South Fork man faces trial in drug case
A man accused of hiding drugs in his buttocks will answer the charges in Cambria County court.
Nicholas Allen Myers, 32, of South Fork, waived his right to a preliminary hearing Tuesday before District Judge Michael Musulin of Johnstown.
In a criminal complaint, city police said they responded to a domestic disturbance involving Myers and a woman at Main and Franklin streets on Aug. 13.
Police took Myers to the Public Safety Building on Washington Street for processing. When Myers was searched, officers found “a clear plastic baggy hanging out of his rectum,” according to the criminal complaint filed by police.
The bag contained nine pink pills identified as oxycodone and three white pills identified as methadone, the complaint said.
Myers was charged with drug possession, possession of drug paraphernalia and tampering with evidence. He is free on unsecured bond.
Free community meal scheduled Saturday
WINDBER – A free community dinner will be served from 4 to 6 p.m. Saturday at Windber Calvary United Methodist Church, 1800 Stockholm Ave.
The meal will be prepared by the Windber Business and Professional Women’s Club. The menu includes roast beef, mashed potatoes and gravy, green beans, fruit cocktail, assorted desserts and coffee or punch.
Windber Area Community Kitchen, a nonprofit, nondenominational community organization, provides healthy, home-cooked meals.
Art Works shop plans first-year celebration
The Gallery Shoppe at Art Works in Johnstown will celebrate its first anniversary on Labor Day weekend.
Consigning artists will set up tables as part of an artists fair in the main space of Art Works at 413 Third Ave. during Cambria City Ethnic Fest.
There will be free light refreshments throughout the weekend and a prize drawing for a $50 gift certificate to the Gallery Shoppe.
Plans for the shop include online sales with a dedicated
e-commerce website by October, a children’s Christmas shop with activities during the holiday season and special holiday shopping events with food and entertainment for grown-ups.
Life term overturned in torture murder
GREENSBURG – A state appeals court has overturned the mandatory life sentence given to a woman who was 17 when she helped several other people torture and kill a mentally disabled woman.
The Superior Court ordered Angela Marinucci, now 21, be resentenced for her role in the February 2010 killing of Jennifer Daugherty, 30, of Mount Pleasant, the Pittsburgh Tribune-Review reported.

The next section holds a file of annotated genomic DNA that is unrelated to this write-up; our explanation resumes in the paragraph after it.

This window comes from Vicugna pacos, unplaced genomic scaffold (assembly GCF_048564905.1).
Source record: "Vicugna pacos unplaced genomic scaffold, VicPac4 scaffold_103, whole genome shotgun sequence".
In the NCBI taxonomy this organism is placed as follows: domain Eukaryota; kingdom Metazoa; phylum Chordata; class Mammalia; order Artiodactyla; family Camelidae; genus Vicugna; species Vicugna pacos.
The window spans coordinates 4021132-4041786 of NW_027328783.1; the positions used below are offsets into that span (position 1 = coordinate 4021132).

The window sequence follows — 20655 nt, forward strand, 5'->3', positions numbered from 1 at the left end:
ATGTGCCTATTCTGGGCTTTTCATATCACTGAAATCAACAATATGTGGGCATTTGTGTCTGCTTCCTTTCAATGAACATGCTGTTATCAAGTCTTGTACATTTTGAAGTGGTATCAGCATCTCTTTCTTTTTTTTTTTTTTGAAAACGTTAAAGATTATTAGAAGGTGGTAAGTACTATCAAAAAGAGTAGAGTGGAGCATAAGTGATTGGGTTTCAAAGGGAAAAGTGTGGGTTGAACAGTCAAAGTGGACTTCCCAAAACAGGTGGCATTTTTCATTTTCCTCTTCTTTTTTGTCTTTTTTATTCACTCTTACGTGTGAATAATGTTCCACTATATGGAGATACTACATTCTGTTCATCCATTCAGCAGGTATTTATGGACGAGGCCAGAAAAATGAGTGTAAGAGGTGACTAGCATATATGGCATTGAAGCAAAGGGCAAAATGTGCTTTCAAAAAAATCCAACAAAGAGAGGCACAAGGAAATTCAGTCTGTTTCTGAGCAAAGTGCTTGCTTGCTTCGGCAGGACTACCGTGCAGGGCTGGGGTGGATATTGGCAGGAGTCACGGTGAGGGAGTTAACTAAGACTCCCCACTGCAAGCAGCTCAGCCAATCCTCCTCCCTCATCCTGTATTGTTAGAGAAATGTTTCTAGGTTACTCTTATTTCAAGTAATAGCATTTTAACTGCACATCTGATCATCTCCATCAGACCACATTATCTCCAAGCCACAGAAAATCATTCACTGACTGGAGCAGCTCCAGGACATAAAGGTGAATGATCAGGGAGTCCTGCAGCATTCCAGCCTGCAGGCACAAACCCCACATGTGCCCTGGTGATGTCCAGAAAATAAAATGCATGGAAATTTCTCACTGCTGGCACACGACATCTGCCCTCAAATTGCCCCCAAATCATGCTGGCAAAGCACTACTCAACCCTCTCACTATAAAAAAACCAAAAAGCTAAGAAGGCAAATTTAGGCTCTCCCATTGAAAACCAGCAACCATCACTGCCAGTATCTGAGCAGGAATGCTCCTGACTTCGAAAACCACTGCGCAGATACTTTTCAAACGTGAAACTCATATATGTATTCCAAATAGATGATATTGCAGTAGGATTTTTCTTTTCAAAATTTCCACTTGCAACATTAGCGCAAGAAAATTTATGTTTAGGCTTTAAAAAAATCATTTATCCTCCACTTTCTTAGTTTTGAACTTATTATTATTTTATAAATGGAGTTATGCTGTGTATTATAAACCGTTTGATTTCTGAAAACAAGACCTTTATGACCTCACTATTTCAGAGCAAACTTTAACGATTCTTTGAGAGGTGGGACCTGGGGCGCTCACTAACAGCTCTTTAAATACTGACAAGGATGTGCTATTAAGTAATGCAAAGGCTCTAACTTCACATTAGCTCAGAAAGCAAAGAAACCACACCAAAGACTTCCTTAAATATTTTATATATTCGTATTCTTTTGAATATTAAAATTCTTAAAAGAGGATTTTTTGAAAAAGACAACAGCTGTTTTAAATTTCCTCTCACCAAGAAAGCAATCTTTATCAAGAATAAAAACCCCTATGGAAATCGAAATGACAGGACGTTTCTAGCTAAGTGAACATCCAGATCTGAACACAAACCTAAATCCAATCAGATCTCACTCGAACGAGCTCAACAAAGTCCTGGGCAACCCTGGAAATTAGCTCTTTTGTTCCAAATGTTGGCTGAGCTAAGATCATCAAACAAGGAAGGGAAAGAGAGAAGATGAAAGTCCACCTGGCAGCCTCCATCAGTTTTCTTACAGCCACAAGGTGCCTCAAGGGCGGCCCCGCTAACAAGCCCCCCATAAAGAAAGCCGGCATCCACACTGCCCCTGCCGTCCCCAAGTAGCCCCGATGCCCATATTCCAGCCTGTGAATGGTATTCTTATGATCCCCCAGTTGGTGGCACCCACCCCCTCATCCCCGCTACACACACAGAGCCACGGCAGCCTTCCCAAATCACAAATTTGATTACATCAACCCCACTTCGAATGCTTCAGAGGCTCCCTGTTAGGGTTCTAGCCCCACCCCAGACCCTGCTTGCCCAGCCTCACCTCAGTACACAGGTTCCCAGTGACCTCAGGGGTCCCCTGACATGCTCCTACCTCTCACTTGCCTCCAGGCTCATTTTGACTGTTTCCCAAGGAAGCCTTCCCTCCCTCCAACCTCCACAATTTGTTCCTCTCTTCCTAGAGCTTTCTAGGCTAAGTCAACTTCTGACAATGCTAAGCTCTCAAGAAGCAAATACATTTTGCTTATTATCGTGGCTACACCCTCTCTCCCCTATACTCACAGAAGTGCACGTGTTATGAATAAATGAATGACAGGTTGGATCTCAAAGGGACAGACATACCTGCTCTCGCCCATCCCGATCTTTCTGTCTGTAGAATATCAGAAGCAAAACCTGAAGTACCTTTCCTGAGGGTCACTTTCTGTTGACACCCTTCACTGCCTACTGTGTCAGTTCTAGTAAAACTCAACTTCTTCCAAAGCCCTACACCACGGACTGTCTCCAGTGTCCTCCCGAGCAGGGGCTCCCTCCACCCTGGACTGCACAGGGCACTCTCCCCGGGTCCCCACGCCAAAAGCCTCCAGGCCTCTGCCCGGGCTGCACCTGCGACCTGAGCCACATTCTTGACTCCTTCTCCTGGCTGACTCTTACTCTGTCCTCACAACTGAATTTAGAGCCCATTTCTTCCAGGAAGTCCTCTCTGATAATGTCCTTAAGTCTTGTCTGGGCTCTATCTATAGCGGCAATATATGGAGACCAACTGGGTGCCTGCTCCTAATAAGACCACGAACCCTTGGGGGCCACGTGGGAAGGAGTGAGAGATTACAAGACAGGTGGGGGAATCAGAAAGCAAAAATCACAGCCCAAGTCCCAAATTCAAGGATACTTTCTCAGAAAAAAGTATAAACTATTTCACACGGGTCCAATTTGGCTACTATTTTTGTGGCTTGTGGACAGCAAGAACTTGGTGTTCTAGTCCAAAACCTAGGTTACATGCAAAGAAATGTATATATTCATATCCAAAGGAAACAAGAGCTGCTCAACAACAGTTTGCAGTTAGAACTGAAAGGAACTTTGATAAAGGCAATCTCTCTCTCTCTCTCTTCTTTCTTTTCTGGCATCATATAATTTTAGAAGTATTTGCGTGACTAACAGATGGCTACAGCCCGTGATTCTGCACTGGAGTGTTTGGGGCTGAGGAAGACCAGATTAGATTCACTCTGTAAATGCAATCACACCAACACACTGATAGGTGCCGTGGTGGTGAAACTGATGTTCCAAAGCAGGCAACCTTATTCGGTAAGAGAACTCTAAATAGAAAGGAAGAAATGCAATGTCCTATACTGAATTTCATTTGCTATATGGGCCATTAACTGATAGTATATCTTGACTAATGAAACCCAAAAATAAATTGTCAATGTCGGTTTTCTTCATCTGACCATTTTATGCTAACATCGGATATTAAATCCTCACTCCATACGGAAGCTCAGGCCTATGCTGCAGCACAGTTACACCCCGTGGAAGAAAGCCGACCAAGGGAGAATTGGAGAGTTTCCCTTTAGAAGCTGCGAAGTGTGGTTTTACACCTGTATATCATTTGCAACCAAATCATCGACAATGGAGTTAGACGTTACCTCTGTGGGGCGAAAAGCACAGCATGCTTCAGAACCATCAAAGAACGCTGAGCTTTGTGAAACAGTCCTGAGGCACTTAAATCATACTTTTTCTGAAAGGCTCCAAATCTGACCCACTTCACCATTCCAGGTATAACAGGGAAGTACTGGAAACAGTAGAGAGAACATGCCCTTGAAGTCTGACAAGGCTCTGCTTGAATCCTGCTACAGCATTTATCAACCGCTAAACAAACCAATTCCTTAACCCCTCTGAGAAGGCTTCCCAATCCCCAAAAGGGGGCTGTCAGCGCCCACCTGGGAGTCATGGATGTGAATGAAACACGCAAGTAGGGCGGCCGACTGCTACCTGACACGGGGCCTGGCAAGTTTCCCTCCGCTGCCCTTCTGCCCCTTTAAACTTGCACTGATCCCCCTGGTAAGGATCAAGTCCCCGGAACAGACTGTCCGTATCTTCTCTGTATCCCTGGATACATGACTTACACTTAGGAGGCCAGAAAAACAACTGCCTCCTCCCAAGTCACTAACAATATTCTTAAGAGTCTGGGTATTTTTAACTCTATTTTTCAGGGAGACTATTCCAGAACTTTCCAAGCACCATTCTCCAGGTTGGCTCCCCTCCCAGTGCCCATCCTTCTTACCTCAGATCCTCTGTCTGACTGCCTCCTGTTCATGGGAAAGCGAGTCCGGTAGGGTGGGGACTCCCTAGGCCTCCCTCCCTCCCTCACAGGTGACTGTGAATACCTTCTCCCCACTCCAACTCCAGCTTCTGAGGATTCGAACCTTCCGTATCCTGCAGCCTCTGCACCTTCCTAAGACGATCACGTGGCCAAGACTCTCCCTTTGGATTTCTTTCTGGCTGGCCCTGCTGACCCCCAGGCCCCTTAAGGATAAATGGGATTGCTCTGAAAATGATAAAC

The decision is based on a U.S. Supreme Court decision outlawing automatic mandatory life sentences for juvenile offenders.
The court let stand Marinucci’s first-degree murder conviction, so Westmoreland County District Attorney John Peck said he’ll ask that Marinucci be given life in prison when she’s resentenced.
The high court didn’t bar judges from imposing life sentences on people who were younger than 18 when they committed crimes, but in such circumstances it prevents a mandatory life sentence, which is what a first-degree murder conviction carries in Pennsylvania.
Defense attorney Michael DeMatt said he’ll ask the state Supreme Court to consider vacating Marinucci’s conviction, and, if that fails, he’ll argue that she’s young enough to be rehabilitated and warrant less than a life sentence without parole.
Marinucci is one of six people who held Daugherty captive in a dingy Greensburg apartment for more than two days as she was tormented, humiliated and finally killed by people she initially believed were her friends, Peck said.
Two men who stabbed and choked Daugherty were convicted and sentenced to death.
State won’t prosecute Bedford County DA
BEDFORD – The state Attorney General’s Office won’t prosecute the Bedford County district attorney, who is accused of wrongly revealing the expunged criminal record of a borough councilman.
Everett Councilman Charles Karns filed a private complaint alleging DA William Higgins broke the law when he referred to Karns as a “repeat DUI offender” in press releases announcing new DUI charges against Karns earlier this year.
Karns also had a DUI in 2007, but had his record expunged which, Karns argued, made his prior record confidential information.
A private complaint must be reviewed by a prosecutor for criminal charges to be lodged. Normally, Higgins would review such a complaint, but since he was accused, the complaint had to be reviewed by the attorney general.
The Altoona Mirror reported the attorney general determined the complaint lacked “prosecutorial merit.”